• Zenicetus says:

            Soldant, you’re missing something really big here. Many of us grew up with these space games when they supported not just joysticks, but full HOTAS controllers, and many of us still use this type of control setup for civilian flight sims and combat flight sims. They’re supported in many modern games like the DCS series, Rise of Flight, the upcoming Battle for Stalingrad, and many other games even though it remains a niche area.

            I use a Thrustmaster Warthog HOTAS and Saitek Combat Pro rudder pedals with these games. I have a TrackIR setup too. Freespace 2 Open supports all of that. I can map all the commands in that game to my HOTAS setup. I don’t have to fly with a mouse. I don’t have to fly with a gamepad. I want to map a shit ton of commands to controls that never leave my hands when I’m flying, like we used to be able to do with these cockpit-level space games.

            And yes, I know joysticks are Old Skool and few people use them now on PC’s, unless they’re into hardcore civilian and combat flight sims. But what exactly is the market for anything but an arcade-level space game, if the hardcore flight simmers like me aren’t part of that space game market? I guarantee that people like me aren’t interested in flying this type of game with a console gamepad, or a mouse.

            People like me aren’t even asking for direct support of our controllers (except for basic axis mapping, which isn’t even working now). We have software we can use to map flight and combat keystroke commands to our HOTAS setups. But if the commands aren’t there in the first place — if it’s been dumbed down to a small set of commands that can only work with a gamepad or mouse, then there is no point.

          • Stardreamer says:

            I would add that, as a veteran gamer, having a keyboard in front of you with dozens of mapped keys also adds immersion to the experience of controlling a spacecraft (or Mech. Half the fun of playing Mechwarrior used to be getting to grips with the controls, making them sing in harmony with your actions on screen. Good times!) Back in days of yore there used to be cardboard keyboard overlays that came with the game to help keep you right. Correspondingly, ships came with lots of different systems for you to get to grips with. Turning to a co-pilot and pressing ‘X’ just doesn’t have quite the same feel to it.

  7. bambusek says:

    Another game that fails because publisher tries to please two different groups and made something more mainstream while keeping old fans happy. Sad, very sad. It should stay for fans only.

    • KDR_11k says:

      I don’t think this is the publisher’s fault. I can understand Egosoft, it must feel rather dangerous to develop games for the same niche audience for over a decade while technology advances (which means fans may start demanding prettier graphics which of course mean more expensive development) and you don’t see a way to increase the sales of your games.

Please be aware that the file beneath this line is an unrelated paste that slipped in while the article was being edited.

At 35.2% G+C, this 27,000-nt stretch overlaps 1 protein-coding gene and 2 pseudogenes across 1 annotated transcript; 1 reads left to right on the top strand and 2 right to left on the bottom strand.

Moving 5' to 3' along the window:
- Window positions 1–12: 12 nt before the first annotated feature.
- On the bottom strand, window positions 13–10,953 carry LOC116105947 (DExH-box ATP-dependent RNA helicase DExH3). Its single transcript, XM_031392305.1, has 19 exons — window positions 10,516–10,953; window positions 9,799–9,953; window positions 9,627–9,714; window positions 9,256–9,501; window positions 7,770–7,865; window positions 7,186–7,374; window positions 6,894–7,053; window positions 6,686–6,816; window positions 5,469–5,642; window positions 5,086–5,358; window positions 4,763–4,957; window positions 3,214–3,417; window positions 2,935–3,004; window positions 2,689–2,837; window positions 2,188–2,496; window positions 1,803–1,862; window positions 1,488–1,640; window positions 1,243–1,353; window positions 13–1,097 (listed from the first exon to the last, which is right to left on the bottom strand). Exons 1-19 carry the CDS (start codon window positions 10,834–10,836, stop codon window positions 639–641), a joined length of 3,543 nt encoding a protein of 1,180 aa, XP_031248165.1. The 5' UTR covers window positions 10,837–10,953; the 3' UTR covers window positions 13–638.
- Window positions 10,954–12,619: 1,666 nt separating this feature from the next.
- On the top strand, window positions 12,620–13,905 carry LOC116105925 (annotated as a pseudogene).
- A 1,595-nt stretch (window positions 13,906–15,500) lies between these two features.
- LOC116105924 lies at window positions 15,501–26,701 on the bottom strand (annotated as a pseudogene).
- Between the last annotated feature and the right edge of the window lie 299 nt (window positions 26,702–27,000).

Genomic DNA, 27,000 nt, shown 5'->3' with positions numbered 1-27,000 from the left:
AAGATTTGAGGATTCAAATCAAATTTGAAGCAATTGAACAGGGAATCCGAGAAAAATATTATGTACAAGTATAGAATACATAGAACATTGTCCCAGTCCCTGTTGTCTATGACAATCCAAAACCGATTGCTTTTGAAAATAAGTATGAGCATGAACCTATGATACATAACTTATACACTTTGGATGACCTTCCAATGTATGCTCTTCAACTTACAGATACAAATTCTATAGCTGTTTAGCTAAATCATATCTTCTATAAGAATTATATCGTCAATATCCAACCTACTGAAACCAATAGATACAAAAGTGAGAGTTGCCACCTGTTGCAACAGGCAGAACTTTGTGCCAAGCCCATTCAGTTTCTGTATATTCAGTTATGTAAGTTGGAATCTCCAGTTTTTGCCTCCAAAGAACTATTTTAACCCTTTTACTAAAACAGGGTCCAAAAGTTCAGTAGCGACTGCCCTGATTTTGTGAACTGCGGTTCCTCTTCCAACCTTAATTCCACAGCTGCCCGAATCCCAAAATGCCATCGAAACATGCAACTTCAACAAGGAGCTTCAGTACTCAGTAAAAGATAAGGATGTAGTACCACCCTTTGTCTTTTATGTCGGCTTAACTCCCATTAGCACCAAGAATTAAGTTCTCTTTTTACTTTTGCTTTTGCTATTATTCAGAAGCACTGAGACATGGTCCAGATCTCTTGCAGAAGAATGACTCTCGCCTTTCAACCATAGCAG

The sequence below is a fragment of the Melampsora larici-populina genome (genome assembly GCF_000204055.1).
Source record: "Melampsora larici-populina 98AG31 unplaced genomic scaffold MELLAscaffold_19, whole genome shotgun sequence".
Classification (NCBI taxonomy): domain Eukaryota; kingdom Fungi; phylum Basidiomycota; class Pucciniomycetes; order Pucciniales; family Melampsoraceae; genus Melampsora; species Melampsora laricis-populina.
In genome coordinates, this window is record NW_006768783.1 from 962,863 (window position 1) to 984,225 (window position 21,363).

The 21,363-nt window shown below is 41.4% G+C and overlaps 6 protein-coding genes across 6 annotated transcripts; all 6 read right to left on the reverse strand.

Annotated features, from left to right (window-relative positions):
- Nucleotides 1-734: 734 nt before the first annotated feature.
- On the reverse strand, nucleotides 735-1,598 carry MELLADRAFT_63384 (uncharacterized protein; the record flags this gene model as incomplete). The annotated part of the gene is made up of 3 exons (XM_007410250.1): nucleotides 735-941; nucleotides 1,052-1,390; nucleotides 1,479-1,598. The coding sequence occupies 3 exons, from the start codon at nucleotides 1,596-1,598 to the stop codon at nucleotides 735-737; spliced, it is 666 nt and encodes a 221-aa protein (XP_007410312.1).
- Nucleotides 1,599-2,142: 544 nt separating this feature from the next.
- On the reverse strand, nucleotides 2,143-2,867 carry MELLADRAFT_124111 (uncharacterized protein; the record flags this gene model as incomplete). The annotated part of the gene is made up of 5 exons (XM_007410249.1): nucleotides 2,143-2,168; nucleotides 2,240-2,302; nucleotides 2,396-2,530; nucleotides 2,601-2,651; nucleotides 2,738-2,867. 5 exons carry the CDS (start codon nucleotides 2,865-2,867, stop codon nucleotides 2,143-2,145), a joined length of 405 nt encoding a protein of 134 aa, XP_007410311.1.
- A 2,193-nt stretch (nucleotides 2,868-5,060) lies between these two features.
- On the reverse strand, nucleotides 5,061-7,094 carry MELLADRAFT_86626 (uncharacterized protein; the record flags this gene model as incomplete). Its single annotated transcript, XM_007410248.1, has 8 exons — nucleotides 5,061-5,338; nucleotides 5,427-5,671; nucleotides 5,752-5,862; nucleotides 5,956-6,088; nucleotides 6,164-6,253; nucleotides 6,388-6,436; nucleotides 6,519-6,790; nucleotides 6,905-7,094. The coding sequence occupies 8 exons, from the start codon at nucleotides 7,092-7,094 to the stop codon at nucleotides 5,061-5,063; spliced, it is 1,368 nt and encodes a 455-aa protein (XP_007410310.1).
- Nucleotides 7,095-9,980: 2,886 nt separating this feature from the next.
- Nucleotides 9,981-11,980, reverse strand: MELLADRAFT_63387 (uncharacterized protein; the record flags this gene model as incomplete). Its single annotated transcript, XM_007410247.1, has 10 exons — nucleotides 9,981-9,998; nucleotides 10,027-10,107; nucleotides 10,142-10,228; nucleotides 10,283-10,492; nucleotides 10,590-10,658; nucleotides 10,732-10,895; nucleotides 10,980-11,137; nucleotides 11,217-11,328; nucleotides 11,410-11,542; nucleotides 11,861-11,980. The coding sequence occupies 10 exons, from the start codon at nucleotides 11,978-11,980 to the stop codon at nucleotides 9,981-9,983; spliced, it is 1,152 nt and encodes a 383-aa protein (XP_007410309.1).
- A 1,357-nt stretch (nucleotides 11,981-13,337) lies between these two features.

The problem was that while they replaced many parts of the game the replacements were apparently created with moon logic. Look at Freelancer for a more successful take on dumbing the space trading game down. Remember that X-Tension came out before that and X2 was released half a year after FL so FL is not a case of that complexity not having been invented yet.

      • soldant says:

        Freelancer’s entirely static economy didn’t make anybody happy. What did was the excellent UI and easy controls.

    • Cinek says:

      It’s more because they released a game that wasn’t finished than the fact that it was suppose to satisfy 2 different groups. There are very few issues regarding it’s duality comparing to simple and plain bugs / missing features.

  8. GamesInquirer says:

    Yep, a wretched game that seems impossible to fix unless it’s a complete remake only keeping the ship and station models and next to nothing else. I don’t care if the intention was a console version, this sucks regardless of platform. If by some miracle the word is it got fixed I’ll try it again next winter.

  9. caseworks says:

    I pre-ordered it due to an unhealthy obsession with the X-universe. After 5 hours I uninstalled it and have set myself a 30 day cooling off period. On the 15th of December I’m going to look it up again with mods. That should be long enough for modders to strip 90% of the utter bollocks I hate about this game.

    • Keyrock says:

      I didn’t uninstall it because I have hard drive to spare, but I too have abandoned the game for now and plan to return in the future to see if some kind of miracle has been performed to make this game even approach something decent. I fear a month is nowhere near enough time. The X modding community is good, but they’re not THAT good. This is going to take a really long time to fix, if it’s even at all possible to fix. The game is broken so far down to its core that it may make more sense to just start from scratch.

  10. irgndsondepp says:

    *hug*

    • Guvornator says:

      Indeed. I haven’t bought it, but you can tell a lot about this game from my friend’s steam updates:

      Day 1 after release: “Steamname* is playing X: Rebirth” (ooOOoo the excitement! I wonder if it’s any good?)
      Day 2 “Steamname is playing X: Rebirth” (It must be good if he’s still playing it!)
      Day 3 “Steamname is playing Torchlight II” (Oh.)

      And he’s still playing not X: Rebirth as we speak. I have a feeling that he only played for the second day because he dropped £40 on it and needed to find something, anything, good.

      *not his real name, obviously.

  11. Sharlie Shaplin says:

    So sad. :.(